The House of Representatives approved a bill that would lead to the creation and placement of a statue of Billy Frank, Jr. in the United States Capitol, in or near its Statuary Hall.
Engrossed Substitute House Bill 1372 passed by 92 yea votes yesterday, the day before what would have been Frank's 90th birthday, a day celebrated as a holiday by Indian tribes around the United States.
The bill, if passed by the Senate and signed by the governor, would direct the governor to establish a 15-person group called "The Billy Frank Jr. National Statuary Hall Selection Committee" to oversee the design of the statue, ensure that the work complies with requirements established by the US Congress and make arrangements for transporting, installing and celebrating it.
Federal law invites each state to display two statues in the United States Capitol. Most of these statues are located in the Capitol's Statuary Hall; a few are located in the Rotunda and in major hallways nearby. Washington has been represented by statues of Mother Joseph Pariseau, known regionally here as a founder of what has become Providence Health & Services, and Marcus Whitman, a physician and missionary whose reputation included both establishment of schools and clinics as well as disputes with Indian tribes in the area now known as Walla Walla. The Whitman statue would be returned to Washington state and redisplayed in a county "that contains the historical location of the Whitman mission."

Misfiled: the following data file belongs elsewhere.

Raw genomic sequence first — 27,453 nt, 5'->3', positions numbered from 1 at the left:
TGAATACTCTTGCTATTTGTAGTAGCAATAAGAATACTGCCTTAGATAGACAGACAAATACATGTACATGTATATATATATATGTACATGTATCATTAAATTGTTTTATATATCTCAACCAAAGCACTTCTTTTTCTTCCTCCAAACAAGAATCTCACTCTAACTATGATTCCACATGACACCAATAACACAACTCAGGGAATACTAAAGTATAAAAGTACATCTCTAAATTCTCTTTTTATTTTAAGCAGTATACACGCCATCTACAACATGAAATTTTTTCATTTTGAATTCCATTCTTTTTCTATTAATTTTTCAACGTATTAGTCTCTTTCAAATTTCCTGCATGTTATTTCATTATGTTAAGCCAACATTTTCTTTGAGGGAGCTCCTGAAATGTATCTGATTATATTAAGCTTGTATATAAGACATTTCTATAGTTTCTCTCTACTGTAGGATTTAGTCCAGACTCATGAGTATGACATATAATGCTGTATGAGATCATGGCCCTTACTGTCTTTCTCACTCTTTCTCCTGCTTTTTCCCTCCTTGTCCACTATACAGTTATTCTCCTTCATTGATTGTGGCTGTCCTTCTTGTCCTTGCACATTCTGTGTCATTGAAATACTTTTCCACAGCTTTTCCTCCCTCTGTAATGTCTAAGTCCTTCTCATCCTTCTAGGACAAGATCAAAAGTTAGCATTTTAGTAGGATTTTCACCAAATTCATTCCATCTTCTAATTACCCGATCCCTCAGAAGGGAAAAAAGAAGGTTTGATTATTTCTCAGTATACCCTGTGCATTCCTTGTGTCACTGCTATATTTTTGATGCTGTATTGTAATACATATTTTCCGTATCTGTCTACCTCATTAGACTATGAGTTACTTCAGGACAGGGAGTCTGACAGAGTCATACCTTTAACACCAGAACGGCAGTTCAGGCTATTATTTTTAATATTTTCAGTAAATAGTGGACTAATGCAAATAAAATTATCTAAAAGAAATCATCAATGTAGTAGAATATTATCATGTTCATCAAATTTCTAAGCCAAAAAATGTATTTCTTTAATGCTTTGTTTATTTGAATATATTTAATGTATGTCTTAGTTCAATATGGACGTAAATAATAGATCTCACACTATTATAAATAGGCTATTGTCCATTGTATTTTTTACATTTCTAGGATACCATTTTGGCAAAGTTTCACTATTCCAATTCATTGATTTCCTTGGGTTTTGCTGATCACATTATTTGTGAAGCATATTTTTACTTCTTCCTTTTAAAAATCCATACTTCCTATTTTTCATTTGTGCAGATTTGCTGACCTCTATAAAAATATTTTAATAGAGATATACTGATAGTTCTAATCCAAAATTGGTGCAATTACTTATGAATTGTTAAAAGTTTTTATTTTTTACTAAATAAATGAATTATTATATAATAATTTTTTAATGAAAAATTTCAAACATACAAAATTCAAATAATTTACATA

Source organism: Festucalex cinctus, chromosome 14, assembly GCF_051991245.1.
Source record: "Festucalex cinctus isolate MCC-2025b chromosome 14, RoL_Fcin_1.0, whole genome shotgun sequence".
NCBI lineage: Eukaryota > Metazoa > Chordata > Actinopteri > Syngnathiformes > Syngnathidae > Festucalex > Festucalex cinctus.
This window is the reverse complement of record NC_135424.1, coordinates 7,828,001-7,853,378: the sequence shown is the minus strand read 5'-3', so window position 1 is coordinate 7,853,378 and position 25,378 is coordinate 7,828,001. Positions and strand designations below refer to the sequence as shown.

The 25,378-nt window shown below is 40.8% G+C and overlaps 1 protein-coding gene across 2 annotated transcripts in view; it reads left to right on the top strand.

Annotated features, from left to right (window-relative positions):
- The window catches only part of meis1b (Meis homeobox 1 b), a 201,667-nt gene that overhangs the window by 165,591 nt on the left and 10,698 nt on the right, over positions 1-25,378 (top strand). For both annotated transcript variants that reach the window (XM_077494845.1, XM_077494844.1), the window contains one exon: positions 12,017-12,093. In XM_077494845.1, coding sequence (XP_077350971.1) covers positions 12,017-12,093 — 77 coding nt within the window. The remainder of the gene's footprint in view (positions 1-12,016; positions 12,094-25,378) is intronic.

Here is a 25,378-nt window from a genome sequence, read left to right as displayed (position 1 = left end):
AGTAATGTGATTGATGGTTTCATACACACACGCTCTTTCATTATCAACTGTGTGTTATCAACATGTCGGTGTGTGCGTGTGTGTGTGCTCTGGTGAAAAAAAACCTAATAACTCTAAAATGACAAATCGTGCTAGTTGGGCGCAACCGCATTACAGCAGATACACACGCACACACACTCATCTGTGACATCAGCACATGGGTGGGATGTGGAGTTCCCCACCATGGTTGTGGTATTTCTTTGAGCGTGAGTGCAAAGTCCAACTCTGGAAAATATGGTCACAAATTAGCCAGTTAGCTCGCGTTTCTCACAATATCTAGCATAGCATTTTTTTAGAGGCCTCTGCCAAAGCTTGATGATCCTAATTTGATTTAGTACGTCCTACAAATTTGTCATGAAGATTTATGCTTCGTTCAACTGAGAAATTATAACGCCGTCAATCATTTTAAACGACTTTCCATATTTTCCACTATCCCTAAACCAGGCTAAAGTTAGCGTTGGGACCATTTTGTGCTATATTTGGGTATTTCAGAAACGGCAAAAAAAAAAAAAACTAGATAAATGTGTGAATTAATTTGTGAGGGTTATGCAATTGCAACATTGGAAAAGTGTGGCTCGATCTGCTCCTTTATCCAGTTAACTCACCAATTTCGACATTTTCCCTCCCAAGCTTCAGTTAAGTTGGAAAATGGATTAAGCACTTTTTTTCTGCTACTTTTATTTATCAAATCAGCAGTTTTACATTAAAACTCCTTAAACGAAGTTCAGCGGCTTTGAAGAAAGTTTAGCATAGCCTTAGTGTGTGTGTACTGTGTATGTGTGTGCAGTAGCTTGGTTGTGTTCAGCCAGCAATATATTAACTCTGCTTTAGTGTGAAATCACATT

No funds are expected to be allocated by ESHB 1372; the bill anticipates that the funds to design, create and transport both statues will be raised through private grants and donations.
Billy Frank, Jr., 1931-2014, was a member of the Nisqually Indian Tribe who rose to national prominence as a civil rights activist for Native American tribal rights, particularly those related to the Medicine Creek Treaty of 1846, which were disputed by the State of Washington until 1975. He was the chairman of the Northwest Indian Fisheries Commission, from 1981 until his death. In 2015 the Nisqually National Wildlife Refuge, at the mouth of the Nisqually River, was renamed in his honor.